After dropping out of college—first UGA, then Georgia State—and a stint in California, Cooley managed a pizza joint on Roswell Road. It wasn’t doing well, so he brought in doo-wop performers, but it still went bust. A few months later, driving to Miami, he heard a radio station announce the Miami Pop Festival. He went and was blown away. Back in Atlanta, he and seventeen partners started the first Atlanta International Pop Festival. Janis Joplin showed up and said to him, “I want a drink and a fuck. In that order.” In July of 1969, weeks before Woodstock, she, Chuck Berry, and Led Zeppelin performed for more than 100,000 at the Atlanta International Raceway. Cooley later launched the Electric Ballroom and the Roxy, started Music Midtown with partner Peter Conlon (now president of Live Nation Atlanta), and was instrumental in saving the Fox. Last year he consulted on the renovation of the Buckhead Theatre. “Music,” he says, “has been my life. Now rock is respectable, though, which takes a little something away from it.”
Wieland practically invented McMansionized suburbia in the Southeast. His namesake company can lay claim to nearly 30,000 houses with such swanky perks as granite countertops. Everything from the square footage to the margins kept getting bigger, until the real estate bubble burst in 2007. At his peak in 2005, Wieland sold more than 1,700 units for an average of $448,000 per house. In 2010 his company disposed of only 435 lots. And last year, for the first time in its history, Wieland’s Smyrna-based company built more houses in other cities than in its own metro area.
When Payne, a no-name former UGA defensive lineman and real estate lawyer, started pitching Atlanta for the 1996 Olympic bid, the city’s bold-faced businessmen presumably had the same reaction as the Atlanta Constitution: This man is a “screwball with a harebrained scheme.” Thanks to that screwball and unrelenting city booster—who strategically recruited former mayor and UN ambassador Andrew Young to charm International Olympic Committee members—Atlanta shocked the world by securing those centennial games in September 1990. Payne became president and CEO of the Atlanta Committee for the Olympic Games, which sparked not only $3.5 billion in tourism and new construction but also massive repairs to infrastructure, a population boom, and a giant leap toward the laurel Atlanta had so long desired: true international city. In 2006 Payne took over as chairman of Augusta National Golf Club, where he grabbed headlines last year for criticizing a disgraced Tiger Woods.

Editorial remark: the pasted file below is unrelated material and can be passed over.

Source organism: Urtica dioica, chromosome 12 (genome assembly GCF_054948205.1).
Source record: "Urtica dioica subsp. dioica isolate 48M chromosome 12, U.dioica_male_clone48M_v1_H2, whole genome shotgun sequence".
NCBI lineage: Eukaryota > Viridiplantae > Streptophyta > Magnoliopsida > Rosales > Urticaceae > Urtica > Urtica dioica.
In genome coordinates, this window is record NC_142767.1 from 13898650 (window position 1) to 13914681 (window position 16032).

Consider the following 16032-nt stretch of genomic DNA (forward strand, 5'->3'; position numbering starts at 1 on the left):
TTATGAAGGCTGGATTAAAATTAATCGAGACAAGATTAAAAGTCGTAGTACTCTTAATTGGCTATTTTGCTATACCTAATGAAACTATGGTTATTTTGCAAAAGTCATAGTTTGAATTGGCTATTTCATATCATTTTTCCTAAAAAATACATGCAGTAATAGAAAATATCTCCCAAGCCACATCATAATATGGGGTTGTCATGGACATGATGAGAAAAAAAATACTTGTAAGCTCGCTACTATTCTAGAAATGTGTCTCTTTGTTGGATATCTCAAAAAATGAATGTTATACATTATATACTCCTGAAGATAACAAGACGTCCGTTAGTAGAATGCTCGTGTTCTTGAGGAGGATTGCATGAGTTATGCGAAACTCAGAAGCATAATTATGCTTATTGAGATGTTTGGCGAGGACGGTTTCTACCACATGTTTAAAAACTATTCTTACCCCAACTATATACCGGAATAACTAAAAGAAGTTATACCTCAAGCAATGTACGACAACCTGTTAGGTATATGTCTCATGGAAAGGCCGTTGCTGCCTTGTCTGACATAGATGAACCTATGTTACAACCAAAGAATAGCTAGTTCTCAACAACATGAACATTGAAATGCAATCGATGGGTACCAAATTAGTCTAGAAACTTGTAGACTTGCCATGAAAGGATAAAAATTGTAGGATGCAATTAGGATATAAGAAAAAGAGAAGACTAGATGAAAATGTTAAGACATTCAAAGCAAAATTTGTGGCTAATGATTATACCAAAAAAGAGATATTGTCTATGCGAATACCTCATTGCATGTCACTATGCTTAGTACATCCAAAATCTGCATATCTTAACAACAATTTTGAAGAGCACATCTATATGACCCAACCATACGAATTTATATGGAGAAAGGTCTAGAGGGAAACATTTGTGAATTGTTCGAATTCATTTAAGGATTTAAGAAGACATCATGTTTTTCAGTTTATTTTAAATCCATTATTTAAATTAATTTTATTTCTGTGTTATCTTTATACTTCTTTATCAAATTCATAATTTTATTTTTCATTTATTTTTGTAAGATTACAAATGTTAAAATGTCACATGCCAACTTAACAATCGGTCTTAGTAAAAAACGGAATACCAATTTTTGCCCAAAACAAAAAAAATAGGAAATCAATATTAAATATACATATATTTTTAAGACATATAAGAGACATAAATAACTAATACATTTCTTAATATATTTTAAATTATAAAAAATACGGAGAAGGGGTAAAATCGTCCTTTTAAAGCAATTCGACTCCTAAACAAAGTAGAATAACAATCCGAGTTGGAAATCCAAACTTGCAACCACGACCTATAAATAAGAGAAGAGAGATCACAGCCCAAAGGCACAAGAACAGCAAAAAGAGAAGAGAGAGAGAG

When Quatrano and husband/business partner Clifford Harrison moved Bacchanalia—their nationally renowned fine-dining restaurant—from a Buckhead cottage to uncharted Westside in 1999, foodies fretted over whether it would survive. Not only did it flourish, but it also sparked redevelopment that eventually made Westside the city’s hottest dining neighborhood. With three other restaurants (Floataway Cafe, Quinones at Bacchanalia, and the latest, Abattoir) and gourmet market Star Provisions to run, Quatrano tries to spend time at each every day.